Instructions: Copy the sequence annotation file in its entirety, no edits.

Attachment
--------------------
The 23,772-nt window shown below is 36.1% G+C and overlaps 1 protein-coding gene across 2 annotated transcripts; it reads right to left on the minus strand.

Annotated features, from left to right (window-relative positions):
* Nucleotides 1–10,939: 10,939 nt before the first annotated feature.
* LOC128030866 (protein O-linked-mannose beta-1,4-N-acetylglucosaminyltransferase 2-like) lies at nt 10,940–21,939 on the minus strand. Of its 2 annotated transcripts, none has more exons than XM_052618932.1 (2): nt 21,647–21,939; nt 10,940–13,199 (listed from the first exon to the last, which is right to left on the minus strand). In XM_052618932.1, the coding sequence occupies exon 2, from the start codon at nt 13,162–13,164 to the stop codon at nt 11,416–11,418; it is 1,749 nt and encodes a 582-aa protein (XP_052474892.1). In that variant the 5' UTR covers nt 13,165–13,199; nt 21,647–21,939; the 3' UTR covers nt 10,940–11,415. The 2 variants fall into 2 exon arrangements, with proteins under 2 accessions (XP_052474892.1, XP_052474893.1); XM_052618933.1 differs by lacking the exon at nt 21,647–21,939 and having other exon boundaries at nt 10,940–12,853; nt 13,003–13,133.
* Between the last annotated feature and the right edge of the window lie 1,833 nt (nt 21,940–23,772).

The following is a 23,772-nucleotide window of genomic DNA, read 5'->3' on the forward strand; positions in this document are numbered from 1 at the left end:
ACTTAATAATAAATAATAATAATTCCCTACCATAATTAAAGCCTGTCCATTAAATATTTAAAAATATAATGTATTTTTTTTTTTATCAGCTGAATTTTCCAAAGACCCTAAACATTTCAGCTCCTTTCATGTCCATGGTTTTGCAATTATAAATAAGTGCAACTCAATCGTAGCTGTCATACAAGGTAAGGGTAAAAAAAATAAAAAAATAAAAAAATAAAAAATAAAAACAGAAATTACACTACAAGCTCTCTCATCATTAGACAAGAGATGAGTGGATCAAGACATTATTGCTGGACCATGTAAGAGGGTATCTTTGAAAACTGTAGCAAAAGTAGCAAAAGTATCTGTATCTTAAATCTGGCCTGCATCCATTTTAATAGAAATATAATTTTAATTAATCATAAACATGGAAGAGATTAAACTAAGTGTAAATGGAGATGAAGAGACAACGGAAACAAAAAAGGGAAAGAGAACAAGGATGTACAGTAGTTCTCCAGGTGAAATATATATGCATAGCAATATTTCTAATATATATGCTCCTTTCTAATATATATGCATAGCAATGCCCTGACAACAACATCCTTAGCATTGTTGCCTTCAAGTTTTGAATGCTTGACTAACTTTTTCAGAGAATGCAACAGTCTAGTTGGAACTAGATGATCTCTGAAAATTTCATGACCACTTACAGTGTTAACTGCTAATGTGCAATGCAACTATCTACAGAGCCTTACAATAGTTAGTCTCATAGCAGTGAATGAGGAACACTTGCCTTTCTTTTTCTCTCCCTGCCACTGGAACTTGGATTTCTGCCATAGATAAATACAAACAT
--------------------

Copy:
The 23,772-nt window shown below is 36.1% G+C and overlaps 1 protein-coding gene across 2 annotated transcripts; it reads right to left on the minus strand.

Annotated features, from left to right (window-relative positions):
* Nucleotides 1–10,939: 10,939 nt before the first annotated feature.
* LOC128030866 (protein O-linked-mannose beta-1,4-N-acetylglucosaminyltransferase 2-like) lies at nt 10,940–21,939 on the minus strand. Of its 2 annotated transcripts, none has more exons than XM_052618932.1 (2): nt 21,647–21,939; nt 10,940–13,199 (listed from the first exon to the last, which is right to left on the minus strand). In XM_052618932.1, the coding sequence occupies exon 2, from the start codon at nt 13,162–13,164 to the stop codon at nt 11,416–11,418; it is 1,749 nt and encodes a 582-aa protein (XP_052474892.1). In that variant the 5' UTR covers nt 13,165–13,199; nt 21,647–21,939; the 3' UTR covers nt 10,940–11,415. The 2 variants fall into 2 exon arrangements, with proteins under 2 accessions (XP_052474892.1, XP_052474893.1); XM_052618933.1 differs by lacking the exon at nt 21,647–21,939 and having other exon boundaries at nt 10,940–12,853; nt 13,003–13,133.
* Between the last annotated feature and the right edge of the window lie 1,833 nt (nt 21,940–23,772).

The following is a 23,772-nucleotide window of genomic DNA, read 5'->3' on the forward strand; positions in this document are numbered from 1 at the left end:
ACTTAATAATAAATAATAATAATTCCCTACCATAATTAAAGCCTGTCCATTAAATATTTAAAAATATAATGTATTTTTTTTTTTATCAGCTGAATTTTCCAAAGACCCTAAACATTTCAGCTCCTTTCATGTCCATGGTTTTGCAATTATAAATAAGTGCAACTCAATCGTAGCTGTCATACAAGGTAAGGGTAAAAAAAATAAAAAAATAAAAAAATAAAAAATAAAAACAGAAATTACACTACAAGCTCTCTCATCATTAGACAAGAGATGAGTGGATCAAGACATTATTGCTGGACCATGTAAGAGGGTATCTTTGAAAACTGTAGCAAAAGTAGCAAAAGTATCTGTATCTTAAATCTGGCCTGCATCCATTTTAATAGAAATATAATTTTAATTAATCATAAACATGGAAGAGATTAAACTAAGTGTAAATGGAGATGAAGAGACAACGGAAACAAAAAAGGGAAAGAGAACAAGGATGTACAGTAGTTCTCCAGGTGAAATATATATGCATAGCAATATTTCTAATATATATGCTCCTTTCTAATATATATGCATAGCAATGCCCTGACAACAACATCCTTAGCATTGTTGCCTTCAAGTTTTGAATGCTTGACTAACTTTTTCAGAGAATGCAACAGTCTAGTTGGAACTAGATGATCTCTGAAAATTTCATGACCACTTACAGTGTTAACTGCTAATGTGCAATGCAACTATCTACAGAGCCTTACAATAGTTAGTCTCATAGCAGTGAATGAGGAACACTTGCCTTTCTTTTTCTCTCCCTGCCACTGGAACTTGGATTTCTGCCATAGATAAATACAAACAT